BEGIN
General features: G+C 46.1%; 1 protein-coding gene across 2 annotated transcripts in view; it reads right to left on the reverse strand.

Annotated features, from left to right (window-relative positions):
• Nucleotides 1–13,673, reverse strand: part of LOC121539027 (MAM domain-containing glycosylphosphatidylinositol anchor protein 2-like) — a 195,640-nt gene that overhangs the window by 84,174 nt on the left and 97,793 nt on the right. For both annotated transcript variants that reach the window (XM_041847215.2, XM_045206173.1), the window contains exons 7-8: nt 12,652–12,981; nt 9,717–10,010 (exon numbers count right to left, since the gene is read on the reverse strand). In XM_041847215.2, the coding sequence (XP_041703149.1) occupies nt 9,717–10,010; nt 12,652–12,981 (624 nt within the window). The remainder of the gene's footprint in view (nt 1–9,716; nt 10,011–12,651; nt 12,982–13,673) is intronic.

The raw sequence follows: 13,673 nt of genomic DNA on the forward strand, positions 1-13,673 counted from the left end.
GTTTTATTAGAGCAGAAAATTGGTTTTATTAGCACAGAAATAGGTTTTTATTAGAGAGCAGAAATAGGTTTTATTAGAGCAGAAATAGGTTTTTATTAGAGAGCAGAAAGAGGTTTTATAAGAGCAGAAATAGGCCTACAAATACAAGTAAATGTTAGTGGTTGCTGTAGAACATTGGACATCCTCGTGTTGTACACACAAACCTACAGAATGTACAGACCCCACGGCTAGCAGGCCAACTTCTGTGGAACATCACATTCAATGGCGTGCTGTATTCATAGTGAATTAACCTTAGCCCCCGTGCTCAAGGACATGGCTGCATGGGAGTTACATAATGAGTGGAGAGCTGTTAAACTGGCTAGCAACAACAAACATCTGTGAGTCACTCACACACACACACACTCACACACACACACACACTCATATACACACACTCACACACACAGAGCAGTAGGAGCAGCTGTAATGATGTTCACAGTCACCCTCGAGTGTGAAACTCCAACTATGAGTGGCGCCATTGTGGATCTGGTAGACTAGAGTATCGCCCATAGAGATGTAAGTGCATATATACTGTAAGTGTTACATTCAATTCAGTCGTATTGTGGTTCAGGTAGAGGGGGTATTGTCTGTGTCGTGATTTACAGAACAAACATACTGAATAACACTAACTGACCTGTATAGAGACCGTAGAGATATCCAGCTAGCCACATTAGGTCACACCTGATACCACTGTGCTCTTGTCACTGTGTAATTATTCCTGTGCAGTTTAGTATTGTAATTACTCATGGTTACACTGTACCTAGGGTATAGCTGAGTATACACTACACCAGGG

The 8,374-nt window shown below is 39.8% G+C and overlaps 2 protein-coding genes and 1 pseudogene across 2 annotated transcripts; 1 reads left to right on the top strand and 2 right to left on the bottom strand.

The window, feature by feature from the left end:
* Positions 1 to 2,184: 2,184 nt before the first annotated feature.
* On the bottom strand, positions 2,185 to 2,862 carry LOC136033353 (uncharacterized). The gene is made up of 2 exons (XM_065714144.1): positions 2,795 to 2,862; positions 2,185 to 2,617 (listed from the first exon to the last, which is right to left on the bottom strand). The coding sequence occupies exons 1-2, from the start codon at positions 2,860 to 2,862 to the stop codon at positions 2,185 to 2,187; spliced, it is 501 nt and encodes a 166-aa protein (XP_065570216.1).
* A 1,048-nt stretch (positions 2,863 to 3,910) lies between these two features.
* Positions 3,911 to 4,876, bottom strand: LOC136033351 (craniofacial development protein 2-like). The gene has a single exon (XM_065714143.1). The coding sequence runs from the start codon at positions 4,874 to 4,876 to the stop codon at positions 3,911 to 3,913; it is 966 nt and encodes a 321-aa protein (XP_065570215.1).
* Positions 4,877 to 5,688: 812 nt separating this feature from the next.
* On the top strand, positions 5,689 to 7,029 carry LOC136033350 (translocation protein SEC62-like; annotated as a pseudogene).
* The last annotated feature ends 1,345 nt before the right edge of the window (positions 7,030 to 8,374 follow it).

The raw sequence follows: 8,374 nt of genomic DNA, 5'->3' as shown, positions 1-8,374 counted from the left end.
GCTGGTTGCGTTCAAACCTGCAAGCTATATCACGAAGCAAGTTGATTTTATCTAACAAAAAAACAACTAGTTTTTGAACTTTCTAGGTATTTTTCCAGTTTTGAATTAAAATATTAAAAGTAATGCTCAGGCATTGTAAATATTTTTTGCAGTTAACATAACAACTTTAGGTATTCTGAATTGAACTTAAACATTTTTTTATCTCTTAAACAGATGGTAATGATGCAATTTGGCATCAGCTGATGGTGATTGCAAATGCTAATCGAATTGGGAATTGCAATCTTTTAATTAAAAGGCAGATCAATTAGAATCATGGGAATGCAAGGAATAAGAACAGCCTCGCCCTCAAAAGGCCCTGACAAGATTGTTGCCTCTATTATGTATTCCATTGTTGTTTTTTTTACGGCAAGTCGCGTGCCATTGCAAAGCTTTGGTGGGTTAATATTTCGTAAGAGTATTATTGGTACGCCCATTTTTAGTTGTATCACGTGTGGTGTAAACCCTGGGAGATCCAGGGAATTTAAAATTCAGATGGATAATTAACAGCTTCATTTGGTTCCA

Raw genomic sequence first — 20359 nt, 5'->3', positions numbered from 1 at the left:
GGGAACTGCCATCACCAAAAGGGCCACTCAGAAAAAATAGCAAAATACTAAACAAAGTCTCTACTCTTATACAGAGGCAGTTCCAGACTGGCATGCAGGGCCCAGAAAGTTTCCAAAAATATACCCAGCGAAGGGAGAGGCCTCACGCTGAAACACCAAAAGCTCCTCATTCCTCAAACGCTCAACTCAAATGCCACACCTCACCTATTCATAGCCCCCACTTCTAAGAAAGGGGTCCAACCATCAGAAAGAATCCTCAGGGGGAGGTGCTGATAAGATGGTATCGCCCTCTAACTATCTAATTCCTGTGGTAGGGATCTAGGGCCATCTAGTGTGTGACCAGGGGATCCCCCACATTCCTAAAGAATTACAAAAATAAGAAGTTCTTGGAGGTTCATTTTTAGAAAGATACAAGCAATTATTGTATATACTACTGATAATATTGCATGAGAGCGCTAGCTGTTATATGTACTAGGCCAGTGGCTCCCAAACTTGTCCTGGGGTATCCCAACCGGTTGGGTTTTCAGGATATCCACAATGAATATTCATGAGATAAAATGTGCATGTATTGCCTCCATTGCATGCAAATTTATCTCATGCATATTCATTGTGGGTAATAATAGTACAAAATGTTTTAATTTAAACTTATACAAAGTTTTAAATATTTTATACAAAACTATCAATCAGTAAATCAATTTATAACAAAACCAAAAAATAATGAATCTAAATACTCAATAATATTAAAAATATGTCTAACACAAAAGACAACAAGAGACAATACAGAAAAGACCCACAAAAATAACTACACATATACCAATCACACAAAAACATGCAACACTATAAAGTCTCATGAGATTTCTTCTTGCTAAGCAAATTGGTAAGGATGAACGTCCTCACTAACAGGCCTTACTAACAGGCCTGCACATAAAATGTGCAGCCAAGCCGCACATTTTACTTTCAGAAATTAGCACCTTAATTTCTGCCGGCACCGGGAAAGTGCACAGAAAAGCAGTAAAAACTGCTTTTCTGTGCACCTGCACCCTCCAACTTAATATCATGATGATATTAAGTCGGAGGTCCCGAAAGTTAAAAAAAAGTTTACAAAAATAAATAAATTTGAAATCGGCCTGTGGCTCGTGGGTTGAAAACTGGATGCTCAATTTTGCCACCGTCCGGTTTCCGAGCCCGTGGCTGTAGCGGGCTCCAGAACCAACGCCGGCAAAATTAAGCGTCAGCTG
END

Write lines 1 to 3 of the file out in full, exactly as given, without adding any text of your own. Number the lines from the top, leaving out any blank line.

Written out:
General features: G+C 46.1%; 1 protein-coding gene across 2 annotated transcripts in view; it reads right to left on the reverse strand.

Annotated features, from left to right (window-relative positions):
• Nucleotides 1–13,673, reverse strand: part of LOC121539027 (MAM domain-containing glycosylphosphatidylinositol anchor protein 2-like) — a 195,640-nt gene that overhangs the window by 84,174 nt on the left and 97,793 nt on the right. For both annotated transcript variants that reach the window (XM_041847215.2, XM_045206173.1), the window contains exons 7-8: nt 12,652–12,981; nt 9,717–10,010 (exon numbers count right to left, since the gene is read on the reverse strand). In XM_041847215.2, the coding sequence (XP_041703149.1) occupies nt 9,717–10,010; nt 12,652–12,981 (624 nt within the window). The remainder of the gene's footprint in view (nt 1–9,716; nt 10,011–12,651; nt 12,982–13,673) is intronic.